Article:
A father knows–and cares deeply about–even a loose tooth.  What can happen to me today that falls outside the knowledge and loving attention of the Father?  

Living with flair means I realize that even tiny details about me are known, cared about, and tended to by God.  




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Journal:  What small event (that I’m tempted to think nobody cares about) might I entrust to God today?

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Not Even for a Second

I’m driving home from a depressing budget meeting where I learn that the English Department can no longer afford to keep many of its most wonderful instructors.  Courses might be cut, faculty might lose work, and entire departments could be reconfigured.  Times are tough, and my teaching future seems uncertain.

I’m moving along the road at exactly 2 mph because a blizzard swells about us.  With little visibility and no traction, I follow the line of cars for a 30 minute commute that should take 4 minutes.  Finally, the traffic breaks as I turn right onto a main road.  More traveled, this road seems clear and open.  I accelerate ahead, my mind replaying the budget meeting.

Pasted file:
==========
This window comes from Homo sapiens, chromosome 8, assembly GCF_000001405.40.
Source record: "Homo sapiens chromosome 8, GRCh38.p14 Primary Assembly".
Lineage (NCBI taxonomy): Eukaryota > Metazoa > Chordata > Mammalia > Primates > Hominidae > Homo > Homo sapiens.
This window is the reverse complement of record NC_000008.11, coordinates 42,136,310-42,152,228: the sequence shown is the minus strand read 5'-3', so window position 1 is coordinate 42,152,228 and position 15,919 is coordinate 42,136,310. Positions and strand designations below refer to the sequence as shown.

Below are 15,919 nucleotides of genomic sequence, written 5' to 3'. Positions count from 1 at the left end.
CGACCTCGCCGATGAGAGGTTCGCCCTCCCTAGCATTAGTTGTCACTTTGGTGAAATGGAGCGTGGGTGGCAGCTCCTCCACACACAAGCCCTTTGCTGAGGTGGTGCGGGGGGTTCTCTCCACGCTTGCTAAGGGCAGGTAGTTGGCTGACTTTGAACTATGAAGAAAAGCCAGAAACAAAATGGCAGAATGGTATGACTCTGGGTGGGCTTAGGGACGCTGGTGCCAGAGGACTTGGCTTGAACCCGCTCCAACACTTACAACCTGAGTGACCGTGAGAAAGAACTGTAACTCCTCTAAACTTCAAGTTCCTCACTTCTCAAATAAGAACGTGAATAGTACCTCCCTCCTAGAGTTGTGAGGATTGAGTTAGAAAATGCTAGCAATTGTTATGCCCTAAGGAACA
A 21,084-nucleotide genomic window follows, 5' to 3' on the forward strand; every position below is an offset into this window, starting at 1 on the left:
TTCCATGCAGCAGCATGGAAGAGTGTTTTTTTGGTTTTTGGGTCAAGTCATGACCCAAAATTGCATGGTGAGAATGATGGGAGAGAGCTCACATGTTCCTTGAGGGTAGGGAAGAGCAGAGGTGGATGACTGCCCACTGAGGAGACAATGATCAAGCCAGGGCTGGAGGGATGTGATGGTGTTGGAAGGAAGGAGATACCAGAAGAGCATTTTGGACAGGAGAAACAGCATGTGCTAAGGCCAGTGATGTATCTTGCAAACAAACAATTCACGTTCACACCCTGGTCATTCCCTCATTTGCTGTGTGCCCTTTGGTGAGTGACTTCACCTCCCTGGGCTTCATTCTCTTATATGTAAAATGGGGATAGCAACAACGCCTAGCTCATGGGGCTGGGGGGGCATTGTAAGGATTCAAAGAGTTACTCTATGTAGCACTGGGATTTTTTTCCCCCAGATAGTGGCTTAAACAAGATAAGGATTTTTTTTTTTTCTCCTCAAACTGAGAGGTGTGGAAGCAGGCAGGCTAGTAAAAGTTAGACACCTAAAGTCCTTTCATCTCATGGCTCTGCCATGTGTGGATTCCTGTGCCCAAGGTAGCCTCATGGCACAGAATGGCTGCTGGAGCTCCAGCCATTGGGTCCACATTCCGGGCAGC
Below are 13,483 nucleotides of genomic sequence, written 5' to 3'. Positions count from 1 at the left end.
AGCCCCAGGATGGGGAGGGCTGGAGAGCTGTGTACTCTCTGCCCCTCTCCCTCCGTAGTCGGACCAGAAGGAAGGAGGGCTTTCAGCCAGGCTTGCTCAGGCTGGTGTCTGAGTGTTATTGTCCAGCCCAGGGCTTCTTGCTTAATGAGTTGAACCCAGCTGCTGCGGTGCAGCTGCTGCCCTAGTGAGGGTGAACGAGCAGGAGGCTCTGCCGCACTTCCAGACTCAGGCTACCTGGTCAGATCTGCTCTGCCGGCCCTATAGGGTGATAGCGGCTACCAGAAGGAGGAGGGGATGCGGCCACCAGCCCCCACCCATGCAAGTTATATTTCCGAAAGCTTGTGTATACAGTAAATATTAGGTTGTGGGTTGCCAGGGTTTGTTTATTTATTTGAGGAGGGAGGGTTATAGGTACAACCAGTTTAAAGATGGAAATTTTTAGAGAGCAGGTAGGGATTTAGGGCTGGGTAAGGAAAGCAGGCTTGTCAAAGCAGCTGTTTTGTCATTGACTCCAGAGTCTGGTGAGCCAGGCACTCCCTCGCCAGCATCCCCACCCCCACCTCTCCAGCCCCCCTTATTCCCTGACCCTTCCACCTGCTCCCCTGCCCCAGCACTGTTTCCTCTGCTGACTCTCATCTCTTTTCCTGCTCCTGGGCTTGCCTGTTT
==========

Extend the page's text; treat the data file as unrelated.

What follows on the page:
Suddenly I’m swerving and sliding in my lane.  You just can’t lose focus and drive in a blizzard, no matter how clear the roads appear.  My mind snaps back to the present moment like I’ve changed channels on a television.  And the picture in view astounds me:  a winter wonderland stretches out for miles, pure white, with fluffy flakes like miniature coconut cupcakes falling all around.

I continue on, and I force my mind’s full attention on the road before me.  I can’t let it wander–not even for a second–in these driving conditions.

Besides, it’s beautiful out here.

A danger threatens when I’m dwelling on that past meeting or fretting about a future that’s not even here.  I keep my hands on the wheel, look straight ahead, and marvel at the freshly fallen snow.

It’s the only way I’ll get home safely. 

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Journal:  How do I let my worries about the future rob me of joy?